This truth is hidden in the letters of the word Adam. The word Adam is spelled alef-daled-mem. To discover the inner essence of the word, you need to take each of those letters and spell them out.
Alef is spelled alef-lamed-pei. Daled is spelled daled-lamed-tav. Mem is spelled mem. If you take the “hidden” letters from the word “Adam” (the lamed and pei from the letter alef, the lamed and tav from the letter daled, and the mem from the letter mem), you get the world mispallel. The inner essence of man, then, is his prayer — his yearning for connection.
While external Adam is all geared up for self-sufficiency, prayer implies a lack. When you’re full to the brim, when everything is done, when you have everything you need, there’s no need to yearn and no need to pray.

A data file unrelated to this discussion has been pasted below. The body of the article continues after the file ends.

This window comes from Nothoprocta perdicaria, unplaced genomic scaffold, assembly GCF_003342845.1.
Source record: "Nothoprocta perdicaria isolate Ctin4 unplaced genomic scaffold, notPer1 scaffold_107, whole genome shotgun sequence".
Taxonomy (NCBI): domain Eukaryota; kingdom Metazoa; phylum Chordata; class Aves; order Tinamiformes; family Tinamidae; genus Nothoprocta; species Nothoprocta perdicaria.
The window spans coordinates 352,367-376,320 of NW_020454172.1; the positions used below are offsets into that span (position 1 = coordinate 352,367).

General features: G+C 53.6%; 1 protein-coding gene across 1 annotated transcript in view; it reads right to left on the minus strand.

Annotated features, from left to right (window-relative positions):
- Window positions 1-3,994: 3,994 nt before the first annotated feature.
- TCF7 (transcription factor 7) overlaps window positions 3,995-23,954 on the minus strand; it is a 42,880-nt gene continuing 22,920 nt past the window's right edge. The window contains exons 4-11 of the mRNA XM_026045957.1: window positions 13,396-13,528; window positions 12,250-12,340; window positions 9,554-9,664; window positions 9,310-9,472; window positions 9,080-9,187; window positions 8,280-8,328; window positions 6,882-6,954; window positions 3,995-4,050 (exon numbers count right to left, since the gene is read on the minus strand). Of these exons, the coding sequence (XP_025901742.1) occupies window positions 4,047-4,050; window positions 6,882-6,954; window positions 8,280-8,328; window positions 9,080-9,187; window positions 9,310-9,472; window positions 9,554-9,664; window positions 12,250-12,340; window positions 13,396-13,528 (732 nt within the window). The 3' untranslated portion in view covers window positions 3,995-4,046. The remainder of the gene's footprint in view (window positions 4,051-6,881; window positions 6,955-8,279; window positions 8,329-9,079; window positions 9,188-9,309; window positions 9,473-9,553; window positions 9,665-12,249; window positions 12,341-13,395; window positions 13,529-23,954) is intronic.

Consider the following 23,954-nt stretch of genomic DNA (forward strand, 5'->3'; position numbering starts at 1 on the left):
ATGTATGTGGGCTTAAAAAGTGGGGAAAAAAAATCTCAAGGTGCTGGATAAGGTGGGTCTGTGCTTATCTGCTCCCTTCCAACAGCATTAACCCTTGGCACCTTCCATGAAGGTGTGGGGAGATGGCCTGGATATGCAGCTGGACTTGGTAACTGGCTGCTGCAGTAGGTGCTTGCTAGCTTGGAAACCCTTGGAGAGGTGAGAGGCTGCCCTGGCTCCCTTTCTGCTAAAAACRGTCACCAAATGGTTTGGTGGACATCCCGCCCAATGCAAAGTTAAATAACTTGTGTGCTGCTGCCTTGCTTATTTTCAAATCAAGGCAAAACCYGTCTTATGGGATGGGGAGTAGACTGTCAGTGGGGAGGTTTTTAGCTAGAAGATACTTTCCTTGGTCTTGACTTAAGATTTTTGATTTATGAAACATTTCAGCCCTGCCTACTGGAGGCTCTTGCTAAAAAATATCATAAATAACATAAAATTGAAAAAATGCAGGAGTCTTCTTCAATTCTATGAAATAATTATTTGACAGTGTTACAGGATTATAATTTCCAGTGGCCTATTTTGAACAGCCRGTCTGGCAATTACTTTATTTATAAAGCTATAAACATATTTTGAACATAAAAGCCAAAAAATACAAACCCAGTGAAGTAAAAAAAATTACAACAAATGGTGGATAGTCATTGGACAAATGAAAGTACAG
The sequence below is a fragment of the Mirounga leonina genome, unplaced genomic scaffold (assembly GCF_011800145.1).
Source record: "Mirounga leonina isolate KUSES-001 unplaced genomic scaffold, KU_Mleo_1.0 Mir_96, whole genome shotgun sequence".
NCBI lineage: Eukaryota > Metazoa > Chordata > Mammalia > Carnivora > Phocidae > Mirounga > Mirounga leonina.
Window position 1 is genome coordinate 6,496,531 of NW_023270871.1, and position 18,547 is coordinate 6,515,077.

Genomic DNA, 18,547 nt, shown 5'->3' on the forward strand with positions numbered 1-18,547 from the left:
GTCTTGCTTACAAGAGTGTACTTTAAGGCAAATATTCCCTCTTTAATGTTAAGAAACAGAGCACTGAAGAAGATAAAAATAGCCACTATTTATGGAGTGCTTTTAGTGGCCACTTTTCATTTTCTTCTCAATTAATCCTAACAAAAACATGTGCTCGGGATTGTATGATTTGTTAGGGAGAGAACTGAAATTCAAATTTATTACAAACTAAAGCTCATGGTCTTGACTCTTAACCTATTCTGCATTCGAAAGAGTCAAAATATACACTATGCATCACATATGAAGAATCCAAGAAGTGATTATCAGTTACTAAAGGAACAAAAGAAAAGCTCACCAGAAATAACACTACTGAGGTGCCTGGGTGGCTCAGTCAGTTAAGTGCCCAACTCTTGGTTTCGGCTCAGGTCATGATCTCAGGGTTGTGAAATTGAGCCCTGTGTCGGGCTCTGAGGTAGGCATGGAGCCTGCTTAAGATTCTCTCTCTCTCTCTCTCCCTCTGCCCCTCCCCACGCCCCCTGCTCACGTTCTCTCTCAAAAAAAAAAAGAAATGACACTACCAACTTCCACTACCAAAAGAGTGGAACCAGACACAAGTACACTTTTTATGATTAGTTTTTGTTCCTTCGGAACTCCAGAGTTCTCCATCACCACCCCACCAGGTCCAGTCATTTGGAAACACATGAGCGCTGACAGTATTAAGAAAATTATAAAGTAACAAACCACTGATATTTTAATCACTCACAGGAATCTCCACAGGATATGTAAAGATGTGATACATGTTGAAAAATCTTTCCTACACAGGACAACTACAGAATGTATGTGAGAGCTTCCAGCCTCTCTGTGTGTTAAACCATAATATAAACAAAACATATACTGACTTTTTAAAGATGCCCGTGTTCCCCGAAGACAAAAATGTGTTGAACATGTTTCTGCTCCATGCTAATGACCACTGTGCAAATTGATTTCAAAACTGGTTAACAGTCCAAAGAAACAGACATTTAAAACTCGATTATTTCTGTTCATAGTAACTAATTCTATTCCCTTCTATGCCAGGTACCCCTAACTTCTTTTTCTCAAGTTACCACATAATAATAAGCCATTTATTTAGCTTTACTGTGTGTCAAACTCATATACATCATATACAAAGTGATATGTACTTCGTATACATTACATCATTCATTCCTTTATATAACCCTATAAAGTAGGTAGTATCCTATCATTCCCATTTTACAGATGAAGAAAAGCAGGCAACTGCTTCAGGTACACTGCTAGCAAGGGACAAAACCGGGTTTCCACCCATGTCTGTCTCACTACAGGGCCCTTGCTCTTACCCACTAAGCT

In fact, the literal meaning of the name Eisav — the archetypical non-Jew — actually means “done.” Eisav isn’t into yearning or hoping; he has what he needs. Surprisingly, the word Eisav has the same gematria as the word peace, because the non-Jew is able to find an element of peace and wholeness in this world.
But not the Jew. The Jew is a mispallel. The face of the Jew is always turned upward in feminine yearning. His voice is the voice of Yaakov. He not only prays, but as Dovid Hamelech put it (Tehillim 109), he is prayer. His deepest essence is yearning for G-d.
It’s not easy to yearn, not easy to search — not only because it’s hard to be looking for something, but because searching makes you vulnerable. When you have all you need neatly packed in your pocketbook, you can stride out the door full of can-do and aplomb. When you’re sprawled on the floor peering under the couch looking for that extra key, not so much.